HERMITAGE Appeals court supports Stacey house demolition
Raymond Stacey said he and his mother are considering their options but aren't about to give up the fight.
By HAROLD GWIN
VINDICATOR SHARON BUREAU
HERMITAGE, Pa. -- A state appeals court has backed a ruling from Mercer County Common Pleas Court that demolition of Helen Stacey's East State Street house was the appropriate remedy for the dilapidated structure.
The Commonwealth Court issued its ruling last week, denying Stacey's appeal of a Nov. 6, 2000, court order by Judge Thomas Dobson of Mercer County Common Pleas Court that rejected her request for a permanent injunction to prevent the city from tearing down the house at 1560 E. State St.
"I'm not giving up," Raymond Stacey of Niles said Monday when asked if the appeals court ruling would end the legal fight. He said he and his mother, Helen, are considering their options.
Top court: The next step would be an appeal to Pennsylvania Supreme Court, if the Staceys pursue the case.
That wouldn't be automatic. The state's highest court could refuse to hear the case.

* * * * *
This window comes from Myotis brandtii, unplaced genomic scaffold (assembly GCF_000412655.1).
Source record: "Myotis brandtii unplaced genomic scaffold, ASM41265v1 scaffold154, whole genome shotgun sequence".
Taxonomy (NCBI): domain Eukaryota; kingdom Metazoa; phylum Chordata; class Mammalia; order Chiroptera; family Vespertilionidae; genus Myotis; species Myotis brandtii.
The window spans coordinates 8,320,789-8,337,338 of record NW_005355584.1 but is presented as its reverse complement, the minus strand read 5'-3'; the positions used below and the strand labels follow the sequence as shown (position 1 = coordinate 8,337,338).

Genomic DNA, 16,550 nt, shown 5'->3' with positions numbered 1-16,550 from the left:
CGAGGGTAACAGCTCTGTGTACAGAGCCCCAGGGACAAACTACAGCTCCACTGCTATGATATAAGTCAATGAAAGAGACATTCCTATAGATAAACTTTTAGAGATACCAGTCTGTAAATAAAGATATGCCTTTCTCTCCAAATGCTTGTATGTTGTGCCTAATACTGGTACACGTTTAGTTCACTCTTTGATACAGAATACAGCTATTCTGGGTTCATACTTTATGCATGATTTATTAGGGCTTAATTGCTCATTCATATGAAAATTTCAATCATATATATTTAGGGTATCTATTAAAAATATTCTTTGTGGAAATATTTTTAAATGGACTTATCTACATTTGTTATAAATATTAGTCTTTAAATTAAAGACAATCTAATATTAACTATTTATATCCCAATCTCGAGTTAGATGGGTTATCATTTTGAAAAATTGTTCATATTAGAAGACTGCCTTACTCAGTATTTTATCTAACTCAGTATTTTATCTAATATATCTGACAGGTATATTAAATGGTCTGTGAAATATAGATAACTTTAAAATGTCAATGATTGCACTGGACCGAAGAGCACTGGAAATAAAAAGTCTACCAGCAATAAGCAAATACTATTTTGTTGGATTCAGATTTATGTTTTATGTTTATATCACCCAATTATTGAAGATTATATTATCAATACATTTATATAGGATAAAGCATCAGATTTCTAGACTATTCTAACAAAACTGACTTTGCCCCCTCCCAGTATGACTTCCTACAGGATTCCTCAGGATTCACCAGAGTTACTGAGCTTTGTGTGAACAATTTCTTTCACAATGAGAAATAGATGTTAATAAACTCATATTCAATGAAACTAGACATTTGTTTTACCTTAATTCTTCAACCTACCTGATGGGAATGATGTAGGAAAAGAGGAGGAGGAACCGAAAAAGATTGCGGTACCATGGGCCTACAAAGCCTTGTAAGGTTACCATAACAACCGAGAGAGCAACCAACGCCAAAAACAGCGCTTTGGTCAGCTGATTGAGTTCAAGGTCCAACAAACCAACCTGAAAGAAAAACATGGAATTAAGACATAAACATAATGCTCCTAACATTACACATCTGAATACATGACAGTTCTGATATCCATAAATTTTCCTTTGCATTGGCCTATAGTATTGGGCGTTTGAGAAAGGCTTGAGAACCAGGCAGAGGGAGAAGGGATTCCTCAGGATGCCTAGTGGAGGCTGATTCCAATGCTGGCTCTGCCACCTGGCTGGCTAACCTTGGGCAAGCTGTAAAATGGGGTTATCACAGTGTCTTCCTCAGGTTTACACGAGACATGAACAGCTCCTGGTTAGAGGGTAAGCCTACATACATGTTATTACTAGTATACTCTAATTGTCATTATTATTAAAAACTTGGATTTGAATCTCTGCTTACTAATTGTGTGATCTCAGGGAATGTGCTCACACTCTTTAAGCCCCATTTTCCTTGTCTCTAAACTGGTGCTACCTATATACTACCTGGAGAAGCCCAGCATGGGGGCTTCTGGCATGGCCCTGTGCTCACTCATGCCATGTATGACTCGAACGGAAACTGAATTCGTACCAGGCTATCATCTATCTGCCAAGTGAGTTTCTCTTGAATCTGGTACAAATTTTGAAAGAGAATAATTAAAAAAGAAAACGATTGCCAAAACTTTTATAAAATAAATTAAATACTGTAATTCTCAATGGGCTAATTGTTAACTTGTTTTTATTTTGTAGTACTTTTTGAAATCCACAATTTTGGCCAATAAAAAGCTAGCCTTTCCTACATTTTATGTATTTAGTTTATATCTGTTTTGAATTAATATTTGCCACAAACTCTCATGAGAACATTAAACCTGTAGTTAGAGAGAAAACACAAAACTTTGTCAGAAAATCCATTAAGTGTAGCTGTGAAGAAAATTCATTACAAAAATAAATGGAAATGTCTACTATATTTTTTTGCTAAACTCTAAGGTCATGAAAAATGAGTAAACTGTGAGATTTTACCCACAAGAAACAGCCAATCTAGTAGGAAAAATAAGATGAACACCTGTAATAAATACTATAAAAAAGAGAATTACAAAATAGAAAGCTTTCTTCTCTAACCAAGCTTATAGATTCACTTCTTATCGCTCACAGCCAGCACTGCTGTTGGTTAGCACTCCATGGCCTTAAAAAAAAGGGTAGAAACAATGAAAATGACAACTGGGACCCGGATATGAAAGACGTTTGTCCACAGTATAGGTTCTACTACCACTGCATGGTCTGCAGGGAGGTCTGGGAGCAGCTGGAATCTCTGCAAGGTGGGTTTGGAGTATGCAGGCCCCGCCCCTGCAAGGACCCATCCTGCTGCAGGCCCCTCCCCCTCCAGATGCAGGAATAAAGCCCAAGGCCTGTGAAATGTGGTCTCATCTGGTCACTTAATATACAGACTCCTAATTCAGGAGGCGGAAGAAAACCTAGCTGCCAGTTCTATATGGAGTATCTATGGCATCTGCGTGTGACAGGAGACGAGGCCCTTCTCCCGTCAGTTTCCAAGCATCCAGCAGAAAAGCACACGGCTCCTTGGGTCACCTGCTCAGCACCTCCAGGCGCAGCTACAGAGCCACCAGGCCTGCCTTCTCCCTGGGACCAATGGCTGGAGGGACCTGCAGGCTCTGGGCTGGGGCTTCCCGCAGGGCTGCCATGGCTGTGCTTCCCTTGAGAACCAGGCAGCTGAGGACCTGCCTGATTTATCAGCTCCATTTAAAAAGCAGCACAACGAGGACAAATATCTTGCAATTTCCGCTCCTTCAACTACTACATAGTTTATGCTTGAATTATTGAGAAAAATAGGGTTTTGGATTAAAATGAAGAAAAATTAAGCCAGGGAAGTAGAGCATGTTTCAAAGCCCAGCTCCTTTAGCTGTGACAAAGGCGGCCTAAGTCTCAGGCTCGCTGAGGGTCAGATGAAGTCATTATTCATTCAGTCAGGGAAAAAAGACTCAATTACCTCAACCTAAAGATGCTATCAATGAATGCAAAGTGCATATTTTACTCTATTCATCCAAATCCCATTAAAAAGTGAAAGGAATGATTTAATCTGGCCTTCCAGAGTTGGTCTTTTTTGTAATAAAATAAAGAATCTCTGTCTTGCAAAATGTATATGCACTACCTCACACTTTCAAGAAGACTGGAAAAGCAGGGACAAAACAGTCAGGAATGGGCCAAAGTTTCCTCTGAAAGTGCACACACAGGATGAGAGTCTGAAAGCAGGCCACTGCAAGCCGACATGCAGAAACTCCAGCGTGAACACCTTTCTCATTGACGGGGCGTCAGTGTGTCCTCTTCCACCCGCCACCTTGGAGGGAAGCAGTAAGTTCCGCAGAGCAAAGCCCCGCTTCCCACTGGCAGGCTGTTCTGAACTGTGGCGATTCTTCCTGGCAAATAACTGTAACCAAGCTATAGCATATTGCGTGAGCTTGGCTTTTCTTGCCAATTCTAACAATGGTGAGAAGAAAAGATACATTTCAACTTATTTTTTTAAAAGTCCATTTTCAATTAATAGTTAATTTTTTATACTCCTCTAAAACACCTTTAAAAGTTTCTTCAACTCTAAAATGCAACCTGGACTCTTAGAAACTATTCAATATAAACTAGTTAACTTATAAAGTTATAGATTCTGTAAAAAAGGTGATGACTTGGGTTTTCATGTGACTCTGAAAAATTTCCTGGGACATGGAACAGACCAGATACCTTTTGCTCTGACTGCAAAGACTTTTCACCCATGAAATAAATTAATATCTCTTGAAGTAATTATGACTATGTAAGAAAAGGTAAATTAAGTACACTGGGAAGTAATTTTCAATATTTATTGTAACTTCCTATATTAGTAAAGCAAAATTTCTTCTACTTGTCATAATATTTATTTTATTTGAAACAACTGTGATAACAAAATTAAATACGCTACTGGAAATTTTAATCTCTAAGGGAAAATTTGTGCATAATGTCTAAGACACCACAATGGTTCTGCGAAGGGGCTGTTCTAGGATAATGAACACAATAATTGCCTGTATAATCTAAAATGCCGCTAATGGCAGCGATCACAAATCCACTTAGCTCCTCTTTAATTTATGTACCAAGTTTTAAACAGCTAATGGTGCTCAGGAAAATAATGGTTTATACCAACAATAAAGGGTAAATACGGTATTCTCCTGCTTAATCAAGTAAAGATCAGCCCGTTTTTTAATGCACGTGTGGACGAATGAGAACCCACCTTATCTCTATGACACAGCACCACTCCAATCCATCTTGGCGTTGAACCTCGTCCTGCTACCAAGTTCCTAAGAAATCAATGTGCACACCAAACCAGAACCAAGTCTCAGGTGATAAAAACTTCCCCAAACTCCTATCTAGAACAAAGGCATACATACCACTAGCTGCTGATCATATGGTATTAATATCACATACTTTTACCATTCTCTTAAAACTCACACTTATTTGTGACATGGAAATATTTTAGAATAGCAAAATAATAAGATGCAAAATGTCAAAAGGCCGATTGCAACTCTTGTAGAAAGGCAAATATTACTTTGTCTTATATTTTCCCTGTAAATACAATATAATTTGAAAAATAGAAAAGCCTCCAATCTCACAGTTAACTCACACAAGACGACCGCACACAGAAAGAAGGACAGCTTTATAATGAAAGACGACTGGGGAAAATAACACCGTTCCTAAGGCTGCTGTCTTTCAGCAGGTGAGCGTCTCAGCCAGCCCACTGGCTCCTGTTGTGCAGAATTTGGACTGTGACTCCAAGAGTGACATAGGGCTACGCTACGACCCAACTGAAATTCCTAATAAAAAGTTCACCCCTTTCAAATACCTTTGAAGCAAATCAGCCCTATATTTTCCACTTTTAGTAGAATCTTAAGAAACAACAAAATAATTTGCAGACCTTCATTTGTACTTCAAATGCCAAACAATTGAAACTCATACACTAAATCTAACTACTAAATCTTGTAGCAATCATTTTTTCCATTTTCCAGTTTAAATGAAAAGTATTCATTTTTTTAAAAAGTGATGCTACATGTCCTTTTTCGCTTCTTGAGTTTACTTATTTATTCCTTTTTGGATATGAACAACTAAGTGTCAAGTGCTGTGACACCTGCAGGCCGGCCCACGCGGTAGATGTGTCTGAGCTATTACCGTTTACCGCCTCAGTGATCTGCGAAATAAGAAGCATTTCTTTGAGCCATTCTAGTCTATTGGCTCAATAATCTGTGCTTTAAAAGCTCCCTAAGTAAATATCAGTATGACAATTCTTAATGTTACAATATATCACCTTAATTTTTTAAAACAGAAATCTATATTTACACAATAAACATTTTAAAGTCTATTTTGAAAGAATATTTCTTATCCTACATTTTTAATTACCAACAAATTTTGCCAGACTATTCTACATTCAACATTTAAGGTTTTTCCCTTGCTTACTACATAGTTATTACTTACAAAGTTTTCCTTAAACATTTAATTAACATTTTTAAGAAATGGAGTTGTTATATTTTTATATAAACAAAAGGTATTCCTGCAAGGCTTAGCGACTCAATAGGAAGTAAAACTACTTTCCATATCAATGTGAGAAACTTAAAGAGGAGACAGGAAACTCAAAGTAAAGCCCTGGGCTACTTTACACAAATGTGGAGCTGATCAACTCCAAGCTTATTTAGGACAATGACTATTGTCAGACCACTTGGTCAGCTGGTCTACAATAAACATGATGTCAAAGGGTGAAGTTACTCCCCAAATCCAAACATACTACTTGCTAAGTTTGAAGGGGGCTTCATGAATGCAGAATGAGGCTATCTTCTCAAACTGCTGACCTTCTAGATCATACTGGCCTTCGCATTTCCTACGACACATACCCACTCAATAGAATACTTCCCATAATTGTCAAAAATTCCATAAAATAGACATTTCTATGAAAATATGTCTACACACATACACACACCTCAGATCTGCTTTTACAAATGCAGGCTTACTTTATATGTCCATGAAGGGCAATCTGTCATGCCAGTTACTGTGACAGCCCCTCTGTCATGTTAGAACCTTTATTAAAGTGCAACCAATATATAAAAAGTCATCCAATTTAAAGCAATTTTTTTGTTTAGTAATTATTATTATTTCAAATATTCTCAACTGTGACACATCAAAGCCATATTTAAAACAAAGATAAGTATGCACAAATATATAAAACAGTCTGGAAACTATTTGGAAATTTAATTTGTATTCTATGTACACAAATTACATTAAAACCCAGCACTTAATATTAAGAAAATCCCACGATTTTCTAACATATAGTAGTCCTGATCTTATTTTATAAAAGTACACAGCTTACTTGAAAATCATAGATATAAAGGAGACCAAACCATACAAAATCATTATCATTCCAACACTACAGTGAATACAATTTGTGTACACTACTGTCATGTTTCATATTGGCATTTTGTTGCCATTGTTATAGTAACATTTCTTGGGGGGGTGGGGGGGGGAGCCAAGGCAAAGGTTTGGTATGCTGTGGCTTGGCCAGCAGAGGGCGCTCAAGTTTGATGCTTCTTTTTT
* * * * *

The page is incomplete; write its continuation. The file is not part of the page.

Raymond Stacey said he will definitely continue seeking a building permit to build a new house to the exact dimensions of the one torn down. He applied for the permit but hasn't been granted one yet.
The appeals court said it doesn't condone the city's haste in razing the structure -- Hermitage tore it down on Nov. 7, 2000, the day after the lower court ruling -- but it didn't declare the city's actions improper.
Ordered out: The city ordered Helen Stacey, now 92, and her husband, Andrew, to vacate the structure after a June 1997 rainstorm washed out part of a basement wall. Andrew Stacey has since died.
The city later declared the house unfit for human habitation and ordered that it undergo extensive repairs or be torn down.
The Staceys, with Raymond leading the charge, fought numerous legal battles with the city, claiming the brick house was structurally sound and not in need of extensive repairs.
Judge Dobson did issue a temporary injunction against the city Sept. 5, 2000, but later lifted the ban and denied Stacey's exceptions to that ruling Nov. 6, 2000.
The Commonwealth Court ruling rejected Mrs. Stacey's arguments that she was denied a hearing on the city's demolition notice, pointing out she failed to appeal that notice to the city board of appeals within the required 20-day time period.
Claim rejected: Furthermore, her claim that the city denied her an opportunity to make repairs or sell the property and to remove her personal effects before demolition was also rejected.
The city gave Mrs. Stacey notice in 1997 that the structure was in violation of city property maintenance regulations and evidence established by the city showed she was told in early August 2000 to remove personal items from the house, the court said.